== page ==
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Quick Tips to Harness Empathy in Virtual Interviews

  1. Prepare for a structured interview

  2. Harness empathetic listening

  3. Get your Zoom basics in order

1. Remote interviews tend to be more structured, which leaves less room for your human self. You want to be able to convey the facts you need to, while also putting your best interpersonal skills forward. It’s hard to be engaging as a storyteller over Zoom, but not impossible!, so your stories need to be clear, concise, and to the point. Practice makes perfect, even to the point of outlining your answers on paper to be sure they cover what’s needed, then practicing to make sure they sound authentic and warm, not like a memorization robot.

Often your interviewer is going to take notes, which can feel like they aren’t listening if you’re in a video call. Don’t let this introduce unnatural distance and friction, keep speaking calmly and enthusiastically even if they look away. Most likely they can still hear you but are jotting something down, either via keyboard or handwritten.

2. Make the best of the non-verbal clues you have and take advantage of your empathy skills to connect with your interviewer. Tape something over your image, like a post-it, to better focus on reading their facial and non-verbal signals.

It’s harder when you’re not in the room with someone to tell if your answer is going off-track, so remember to be aware of signs of discomfort or gentle attempts at interruptions, like coughs and throat clearing, to tell you that you want to wrap it up.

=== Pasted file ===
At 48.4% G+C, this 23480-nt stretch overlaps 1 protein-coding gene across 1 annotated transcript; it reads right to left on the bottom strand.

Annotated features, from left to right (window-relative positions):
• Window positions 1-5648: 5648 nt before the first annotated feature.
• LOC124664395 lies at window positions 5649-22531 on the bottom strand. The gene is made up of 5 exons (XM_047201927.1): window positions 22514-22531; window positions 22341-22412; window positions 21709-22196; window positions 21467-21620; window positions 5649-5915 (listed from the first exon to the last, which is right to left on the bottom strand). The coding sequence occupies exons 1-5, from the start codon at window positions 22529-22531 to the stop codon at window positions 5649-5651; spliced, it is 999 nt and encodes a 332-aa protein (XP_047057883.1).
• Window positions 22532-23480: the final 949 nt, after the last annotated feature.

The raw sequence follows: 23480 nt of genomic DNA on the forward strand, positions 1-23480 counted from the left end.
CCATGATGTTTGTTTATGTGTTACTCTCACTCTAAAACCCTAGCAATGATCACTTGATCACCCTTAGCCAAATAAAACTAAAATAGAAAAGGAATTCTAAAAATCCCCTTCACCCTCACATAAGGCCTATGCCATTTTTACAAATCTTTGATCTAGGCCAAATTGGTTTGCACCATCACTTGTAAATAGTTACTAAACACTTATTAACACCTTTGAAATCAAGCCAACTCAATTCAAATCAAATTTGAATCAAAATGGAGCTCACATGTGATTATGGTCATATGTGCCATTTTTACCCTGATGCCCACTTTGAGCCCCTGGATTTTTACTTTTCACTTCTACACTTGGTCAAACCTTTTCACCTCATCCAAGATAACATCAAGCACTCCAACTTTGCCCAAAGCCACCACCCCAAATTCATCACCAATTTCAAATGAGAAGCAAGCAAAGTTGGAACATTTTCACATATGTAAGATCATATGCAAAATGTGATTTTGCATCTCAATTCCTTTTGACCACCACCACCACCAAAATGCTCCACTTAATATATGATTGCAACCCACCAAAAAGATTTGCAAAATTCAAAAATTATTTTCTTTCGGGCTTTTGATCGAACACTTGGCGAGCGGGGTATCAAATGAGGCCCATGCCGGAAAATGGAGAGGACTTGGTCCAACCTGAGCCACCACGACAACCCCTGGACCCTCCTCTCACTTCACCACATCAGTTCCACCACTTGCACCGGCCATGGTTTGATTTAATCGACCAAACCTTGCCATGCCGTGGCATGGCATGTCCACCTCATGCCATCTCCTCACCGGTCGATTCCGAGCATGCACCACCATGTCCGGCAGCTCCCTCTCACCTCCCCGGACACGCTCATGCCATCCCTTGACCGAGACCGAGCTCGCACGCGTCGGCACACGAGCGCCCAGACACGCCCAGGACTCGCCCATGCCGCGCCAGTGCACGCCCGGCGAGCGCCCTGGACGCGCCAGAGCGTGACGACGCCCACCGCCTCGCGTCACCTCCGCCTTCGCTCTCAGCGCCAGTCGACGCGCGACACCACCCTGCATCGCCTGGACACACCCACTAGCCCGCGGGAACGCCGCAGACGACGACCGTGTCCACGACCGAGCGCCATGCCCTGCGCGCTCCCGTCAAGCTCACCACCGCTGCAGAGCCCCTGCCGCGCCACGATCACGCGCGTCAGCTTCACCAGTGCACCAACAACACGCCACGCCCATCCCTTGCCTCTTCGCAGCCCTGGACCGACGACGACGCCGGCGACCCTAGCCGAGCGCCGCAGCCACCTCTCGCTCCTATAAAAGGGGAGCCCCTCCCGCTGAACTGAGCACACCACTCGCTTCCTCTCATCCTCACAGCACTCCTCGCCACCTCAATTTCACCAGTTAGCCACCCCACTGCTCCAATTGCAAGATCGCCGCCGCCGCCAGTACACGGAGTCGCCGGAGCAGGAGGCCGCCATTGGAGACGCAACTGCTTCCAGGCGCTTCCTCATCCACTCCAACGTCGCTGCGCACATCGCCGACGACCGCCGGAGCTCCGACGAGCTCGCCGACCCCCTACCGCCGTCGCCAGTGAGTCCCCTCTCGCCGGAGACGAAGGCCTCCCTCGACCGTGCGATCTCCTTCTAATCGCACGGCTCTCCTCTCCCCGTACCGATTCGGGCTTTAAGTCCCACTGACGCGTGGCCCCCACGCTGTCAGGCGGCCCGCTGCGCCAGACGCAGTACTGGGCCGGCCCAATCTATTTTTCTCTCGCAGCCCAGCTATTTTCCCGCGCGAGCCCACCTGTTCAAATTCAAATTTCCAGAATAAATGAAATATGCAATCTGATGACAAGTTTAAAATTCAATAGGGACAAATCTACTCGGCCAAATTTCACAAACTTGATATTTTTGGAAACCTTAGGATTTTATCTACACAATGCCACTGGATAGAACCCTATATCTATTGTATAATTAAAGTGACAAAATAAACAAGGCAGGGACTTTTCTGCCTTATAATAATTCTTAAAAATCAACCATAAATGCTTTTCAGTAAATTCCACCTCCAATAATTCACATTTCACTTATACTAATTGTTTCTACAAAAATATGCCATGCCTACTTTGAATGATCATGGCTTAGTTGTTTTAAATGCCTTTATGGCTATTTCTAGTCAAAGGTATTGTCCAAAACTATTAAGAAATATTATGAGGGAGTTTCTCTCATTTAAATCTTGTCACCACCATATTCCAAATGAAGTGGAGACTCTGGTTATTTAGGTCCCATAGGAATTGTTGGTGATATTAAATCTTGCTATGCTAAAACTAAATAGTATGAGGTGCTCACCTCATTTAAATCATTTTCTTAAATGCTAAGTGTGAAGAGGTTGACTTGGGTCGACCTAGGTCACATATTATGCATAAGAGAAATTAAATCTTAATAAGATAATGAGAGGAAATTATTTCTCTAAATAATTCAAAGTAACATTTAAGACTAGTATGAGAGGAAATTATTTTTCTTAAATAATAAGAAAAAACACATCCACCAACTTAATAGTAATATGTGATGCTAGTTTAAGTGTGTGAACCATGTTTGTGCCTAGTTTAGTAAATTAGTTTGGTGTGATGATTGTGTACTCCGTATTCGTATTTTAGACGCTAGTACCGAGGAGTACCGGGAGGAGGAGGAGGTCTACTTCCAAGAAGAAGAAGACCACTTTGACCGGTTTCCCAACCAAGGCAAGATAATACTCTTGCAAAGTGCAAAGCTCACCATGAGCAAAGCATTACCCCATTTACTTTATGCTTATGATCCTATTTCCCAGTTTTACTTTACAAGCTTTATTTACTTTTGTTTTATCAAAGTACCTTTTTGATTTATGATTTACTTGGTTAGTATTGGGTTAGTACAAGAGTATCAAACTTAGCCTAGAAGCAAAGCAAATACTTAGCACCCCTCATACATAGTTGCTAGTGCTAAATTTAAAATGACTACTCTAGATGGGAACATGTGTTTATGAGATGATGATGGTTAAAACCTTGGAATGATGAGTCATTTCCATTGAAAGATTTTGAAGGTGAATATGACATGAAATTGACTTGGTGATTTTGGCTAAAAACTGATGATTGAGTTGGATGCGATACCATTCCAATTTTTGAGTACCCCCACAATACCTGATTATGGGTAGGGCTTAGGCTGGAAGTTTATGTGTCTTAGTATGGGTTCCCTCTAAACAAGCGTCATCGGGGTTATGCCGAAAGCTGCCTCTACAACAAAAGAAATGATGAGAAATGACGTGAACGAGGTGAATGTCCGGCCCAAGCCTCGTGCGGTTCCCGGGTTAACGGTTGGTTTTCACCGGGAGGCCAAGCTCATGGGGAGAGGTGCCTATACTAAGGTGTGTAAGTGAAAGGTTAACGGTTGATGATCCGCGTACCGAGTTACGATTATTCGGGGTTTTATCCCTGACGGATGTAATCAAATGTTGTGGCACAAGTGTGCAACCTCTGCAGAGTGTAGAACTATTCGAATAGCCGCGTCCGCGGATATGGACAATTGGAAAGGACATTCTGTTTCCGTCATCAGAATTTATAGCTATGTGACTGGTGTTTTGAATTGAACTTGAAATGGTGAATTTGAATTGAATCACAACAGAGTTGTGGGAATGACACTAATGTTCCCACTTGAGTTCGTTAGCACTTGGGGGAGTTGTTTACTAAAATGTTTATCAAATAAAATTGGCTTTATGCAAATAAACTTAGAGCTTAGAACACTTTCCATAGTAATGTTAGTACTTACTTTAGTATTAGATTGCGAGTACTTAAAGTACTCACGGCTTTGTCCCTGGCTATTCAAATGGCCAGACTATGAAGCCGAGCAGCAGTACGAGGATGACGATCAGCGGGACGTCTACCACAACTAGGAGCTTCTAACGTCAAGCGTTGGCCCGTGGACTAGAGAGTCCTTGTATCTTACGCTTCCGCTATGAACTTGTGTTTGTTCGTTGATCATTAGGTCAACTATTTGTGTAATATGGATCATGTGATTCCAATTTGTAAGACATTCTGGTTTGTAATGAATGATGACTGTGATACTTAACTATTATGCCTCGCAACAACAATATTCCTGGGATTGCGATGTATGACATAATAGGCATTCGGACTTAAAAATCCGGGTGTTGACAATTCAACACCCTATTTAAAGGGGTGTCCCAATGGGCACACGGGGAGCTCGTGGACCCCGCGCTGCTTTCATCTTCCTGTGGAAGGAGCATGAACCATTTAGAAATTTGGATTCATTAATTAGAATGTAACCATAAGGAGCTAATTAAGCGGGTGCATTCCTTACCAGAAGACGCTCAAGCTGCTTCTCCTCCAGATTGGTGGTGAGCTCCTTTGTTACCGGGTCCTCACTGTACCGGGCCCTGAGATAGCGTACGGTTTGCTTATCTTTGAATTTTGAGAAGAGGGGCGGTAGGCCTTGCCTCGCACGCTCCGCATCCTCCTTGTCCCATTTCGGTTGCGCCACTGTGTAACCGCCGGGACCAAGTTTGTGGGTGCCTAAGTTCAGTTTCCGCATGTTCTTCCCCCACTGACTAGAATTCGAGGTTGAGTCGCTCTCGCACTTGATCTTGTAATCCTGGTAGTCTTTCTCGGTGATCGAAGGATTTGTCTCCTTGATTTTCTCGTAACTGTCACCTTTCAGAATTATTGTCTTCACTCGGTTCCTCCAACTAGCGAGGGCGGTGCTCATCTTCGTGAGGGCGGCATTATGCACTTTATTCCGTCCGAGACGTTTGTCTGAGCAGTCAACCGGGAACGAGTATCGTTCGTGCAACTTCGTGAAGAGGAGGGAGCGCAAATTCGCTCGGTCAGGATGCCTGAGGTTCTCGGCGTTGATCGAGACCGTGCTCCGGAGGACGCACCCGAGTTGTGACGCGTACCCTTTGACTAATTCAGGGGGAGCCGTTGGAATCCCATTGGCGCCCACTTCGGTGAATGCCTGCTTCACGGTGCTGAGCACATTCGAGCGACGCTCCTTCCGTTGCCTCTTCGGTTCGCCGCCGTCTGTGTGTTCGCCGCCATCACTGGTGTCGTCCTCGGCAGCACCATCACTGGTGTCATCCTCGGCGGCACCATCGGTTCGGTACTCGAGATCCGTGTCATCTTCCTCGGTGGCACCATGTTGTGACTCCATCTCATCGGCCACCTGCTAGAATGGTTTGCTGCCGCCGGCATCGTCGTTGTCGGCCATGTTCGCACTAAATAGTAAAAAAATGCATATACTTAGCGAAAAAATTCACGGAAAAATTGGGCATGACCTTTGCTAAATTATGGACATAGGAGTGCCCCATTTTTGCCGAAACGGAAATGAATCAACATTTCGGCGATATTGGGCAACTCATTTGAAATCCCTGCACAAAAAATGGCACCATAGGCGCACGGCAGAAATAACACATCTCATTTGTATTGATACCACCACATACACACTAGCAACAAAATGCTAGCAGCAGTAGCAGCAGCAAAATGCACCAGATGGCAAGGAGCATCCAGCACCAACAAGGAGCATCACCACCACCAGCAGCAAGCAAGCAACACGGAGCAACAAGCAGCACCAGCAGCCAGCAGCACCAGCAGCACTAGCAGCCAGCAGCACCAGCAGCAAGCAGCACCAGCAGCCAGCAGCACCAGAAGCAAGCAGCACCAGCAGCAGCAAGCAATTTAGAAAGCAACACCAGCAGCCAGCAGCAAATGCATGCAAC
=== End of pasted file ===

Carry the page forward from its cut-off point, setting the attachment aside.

3. Zoom etiquette has been repeated a thousand times, but I still see people failing at it. And this is huge for harnessing your ability to empathize with your interviewer, they need to have the opportunity to connect with you, even if that “you” is a 2d avatar. Getting distracted by weird Zoom issues takes away your humanity.

What to focus on? Your voice. Your outfit. Your background. Making sure the tech works.

Get a friend to do a practice run with you, bonus points if you film it. Make sure your sound is good, your face is centered on the screen, and that there’s nothing distracting in the background you can remove. You want to be able to shine.

If there’s a tech snafu, be prepared to roll with it. Wifi dies. Children enter unexpectedly. How you deal with interruptions is a reflection of your character and calm-headedness, so have your backup solutions ready; charged phone, extra headphones, etc… This is how you keep the focus on you, not on the technology.

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